The Isle of Man has strong banking, investment fund and captive insurance sectors, with a well-developed advisory and financial infrastructure. There are a number of business formats, Limited Partnerships and Limited Liability Companies (LLCs). There is an active trusts sector, and in 2001 the island began to offer on-line gambling licences.




Centre of the Irish Sea, within sight of England, Scotland, Ireland and Wales.

Time zone

Greenwich Mean Time


App. 80,000




One Airport situated in the South of the Island


Predominantly English but also Manx


The Isle of Man in currency union with the UK although it issues its own currency, which is legal tender only within the Isle of man. One Manx pound is therefore equivalent to one UK pound sterling.

Political system


International dialling code


Legal system

Common Law jurisdiction

Centre’s expertise

International legal, accounting, banking and fiduciary services.


Personal income tax

Low rates of income tax - each resident is entitled to an attractive pre-tax allowance with a low rate of 10% and the standard/high rate of 20%. The amount of income tax payable is capped at £115.000 per individual.

Corporate income tax

Most companies pay income tax at a standard rate of 0% on all income, companies that receive income from banking business or from land and property situated in the Island pay tax at 10% on profits from those sources and the standard 0% rate on the remaining income.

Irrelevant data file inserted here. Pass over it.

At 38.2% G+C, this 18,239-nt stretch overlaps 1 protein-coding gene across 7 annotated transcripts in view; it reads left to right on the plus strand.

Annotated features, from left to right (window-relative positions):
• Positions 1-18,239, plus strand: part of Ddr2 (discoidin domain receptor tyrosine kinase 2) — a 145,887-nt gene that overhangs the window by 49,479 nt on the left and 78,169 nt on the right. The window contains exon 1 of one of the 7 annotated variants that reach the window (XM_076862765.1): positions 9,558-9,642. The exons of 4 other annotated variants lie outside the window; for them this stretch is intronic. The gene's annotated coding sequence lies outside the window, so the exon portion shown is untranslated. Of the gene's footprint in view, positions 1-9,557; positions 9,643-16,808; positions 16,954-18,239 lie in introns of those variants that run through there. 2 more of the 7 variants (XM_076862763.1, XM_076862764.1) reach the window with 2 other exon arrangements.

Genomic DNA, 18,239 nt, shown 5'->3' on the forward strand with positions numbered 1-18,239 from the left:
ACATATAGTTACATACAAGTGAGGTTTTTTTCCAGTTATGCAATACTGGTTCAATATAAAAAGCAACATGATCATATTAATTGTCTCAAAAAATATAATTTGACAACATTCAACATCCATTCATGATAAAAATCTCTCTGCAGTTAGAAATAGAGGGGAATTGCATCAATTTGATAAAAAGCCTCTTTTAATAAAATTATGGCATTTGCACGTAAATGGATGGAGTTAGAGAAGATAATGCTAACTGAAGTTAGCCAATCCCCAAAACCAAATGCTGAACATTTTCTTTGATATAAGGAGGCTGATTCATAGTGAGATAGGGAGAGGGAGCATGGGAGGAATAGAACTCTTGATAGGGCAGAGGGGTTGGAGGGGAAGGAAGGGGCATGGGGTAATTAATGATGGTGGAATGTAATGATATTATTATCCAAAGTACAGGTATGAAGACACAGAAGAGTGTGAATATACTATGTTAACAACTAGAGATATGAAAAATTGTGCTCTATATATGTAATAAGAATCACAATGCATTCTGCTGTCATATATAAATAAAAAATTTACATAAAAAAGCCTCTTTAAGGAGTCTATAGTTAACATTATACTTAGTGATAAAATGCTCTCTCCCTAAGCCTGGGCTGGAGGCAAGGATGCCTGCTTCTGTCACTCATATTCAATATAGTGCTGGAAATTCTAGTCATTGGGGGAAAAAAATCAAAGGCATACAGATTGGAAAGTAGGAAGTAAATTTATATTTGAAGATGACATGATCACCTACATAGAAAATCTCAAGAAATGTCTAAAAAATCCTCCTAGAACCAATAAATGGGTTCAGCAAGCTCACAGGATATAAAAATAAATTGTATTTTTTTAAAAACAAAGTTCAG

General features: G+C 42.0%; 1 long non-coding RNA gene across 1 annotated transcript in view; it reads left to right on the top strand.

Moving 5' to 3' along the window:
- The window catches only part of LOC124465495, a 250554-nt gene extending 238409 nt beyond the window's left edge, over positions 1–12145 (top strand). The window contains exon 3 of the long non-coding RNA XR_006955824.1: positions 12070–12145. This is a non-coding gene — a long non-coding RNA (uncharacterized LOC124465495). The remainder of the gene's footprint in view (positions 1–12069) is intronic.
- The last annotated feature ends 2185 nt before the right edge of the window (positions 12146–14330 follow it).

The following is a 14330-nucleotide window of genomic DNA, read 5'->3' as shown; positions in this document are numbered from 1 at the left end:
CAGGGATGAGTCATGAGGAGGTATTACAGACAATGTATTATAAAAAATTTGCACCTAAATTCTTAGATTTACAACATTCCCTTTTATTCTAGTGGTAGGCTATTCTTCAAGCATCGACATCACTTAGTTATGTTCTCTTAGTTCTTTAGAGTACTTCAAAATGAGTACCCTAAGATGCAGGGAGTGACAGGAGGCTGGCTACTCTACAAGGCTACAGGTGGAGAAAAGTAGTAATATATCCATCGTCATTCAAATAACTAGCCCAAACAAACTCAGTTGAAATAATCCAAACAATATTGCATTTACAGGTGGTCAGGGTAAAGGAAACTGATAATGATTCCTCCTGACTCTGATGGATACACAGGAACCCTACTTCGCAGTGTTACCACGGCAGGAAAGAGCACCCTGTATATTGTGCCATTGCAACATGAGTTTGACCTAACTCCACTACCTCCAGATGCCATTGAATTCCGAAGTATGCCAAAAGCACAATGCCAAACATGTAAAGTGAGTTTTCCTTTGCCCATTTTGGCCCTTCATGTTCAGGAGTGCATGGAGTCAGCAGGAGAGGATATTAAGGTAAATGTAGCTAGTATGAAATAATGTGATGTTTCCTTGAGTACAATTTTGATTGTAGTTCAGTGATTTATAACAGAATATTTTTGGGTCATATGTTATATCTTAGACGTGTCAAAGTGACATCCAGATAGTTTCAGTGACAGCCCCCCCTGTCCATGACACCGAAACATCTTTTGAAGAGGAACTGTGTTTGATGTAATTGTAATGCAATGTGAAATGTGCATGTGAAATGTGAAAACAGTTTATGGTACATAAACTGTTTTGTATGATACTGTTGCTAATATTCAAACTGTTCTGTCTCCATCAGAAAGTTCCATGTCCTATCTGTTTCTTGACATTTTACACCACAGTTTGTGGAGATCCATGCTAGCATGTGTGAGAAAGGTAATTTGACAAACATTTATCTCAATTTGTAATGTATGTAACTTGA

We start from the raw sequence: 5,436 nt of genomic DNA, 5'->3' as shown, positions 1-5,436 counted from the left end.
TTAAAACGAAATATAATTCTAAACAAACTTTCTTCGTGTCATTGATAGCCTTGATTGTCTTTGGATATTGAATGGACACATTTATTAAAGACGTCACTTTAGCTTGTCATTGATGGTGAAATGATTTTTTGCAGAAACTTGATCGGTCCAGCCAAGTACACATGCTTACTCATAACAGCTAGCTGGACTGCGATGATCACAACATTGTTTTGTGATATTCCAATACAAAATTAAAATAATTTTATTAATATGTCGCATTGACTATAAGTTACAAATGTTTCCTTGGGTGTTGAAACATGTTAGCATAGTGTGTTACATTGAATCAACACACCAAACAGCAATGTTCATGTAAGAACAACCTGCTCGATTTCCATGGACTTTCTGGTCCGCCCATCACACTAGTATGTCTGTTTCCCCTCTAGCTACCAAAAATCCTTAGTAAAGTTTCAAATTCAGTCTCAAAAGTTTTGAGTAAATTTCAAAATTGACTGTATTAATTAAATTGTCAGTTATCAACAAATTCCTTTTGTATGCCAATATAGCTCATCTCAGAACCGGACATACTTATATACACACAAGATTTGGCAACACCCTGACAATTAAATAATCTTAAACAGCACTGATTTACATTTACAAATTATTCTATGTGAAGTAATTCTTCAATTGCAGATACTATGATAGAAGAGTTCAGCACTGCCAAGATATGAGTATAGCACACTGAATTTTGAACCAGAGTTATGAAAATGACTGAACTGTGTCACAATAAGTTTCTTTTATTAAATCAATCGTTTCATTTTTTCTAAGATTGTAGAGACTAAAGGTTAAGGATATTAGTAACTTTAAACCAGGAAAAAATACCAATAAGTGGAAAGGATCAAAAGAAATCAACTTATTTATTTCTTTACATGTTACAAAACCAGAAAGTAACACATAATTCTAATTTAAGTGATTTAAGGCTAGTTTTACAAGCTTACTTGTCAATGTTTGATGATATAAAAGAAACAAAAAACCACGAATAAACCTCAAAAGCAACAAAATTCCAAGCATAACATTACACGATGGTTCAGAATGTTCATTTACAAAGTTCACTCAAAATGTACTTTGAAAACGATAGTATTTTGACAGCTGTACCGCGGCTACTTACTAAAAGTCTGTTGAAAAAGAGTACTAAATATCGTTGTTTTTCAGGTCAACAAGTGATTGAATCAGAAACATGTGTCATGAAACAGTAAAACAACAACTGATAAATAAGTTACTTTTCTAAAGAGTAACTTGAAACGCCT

Exchange restrictions

None for both residents and non-residents.

Tax treaties

For full details, please go to­greements.xml


Permitted currencies


Minimum authorised capital

No minimum.

Minimum share issue

No minimum.


Shelf companies


Timescale for new entities

24 hours

Incorporation fees


Annual fees



Minimum number


Residency requirements


Corporate directors



As the directors or members require



Annual return required, including directors name. Member only if elect to file.

Bearer shares


Minimum number


Public share registry


Meetings / frequency

As the directors and members require


Annual return


Audit requirements



Registered office

Must at all times, be on the Isle of Man, must have registered agent.

Domicile issues

Tranfer to domicile permissable.

Company naming restrictions

The FSC can refuse to register a company with a name which in its opinion is undesirable, is mis­leading, offensive or harmful to the public.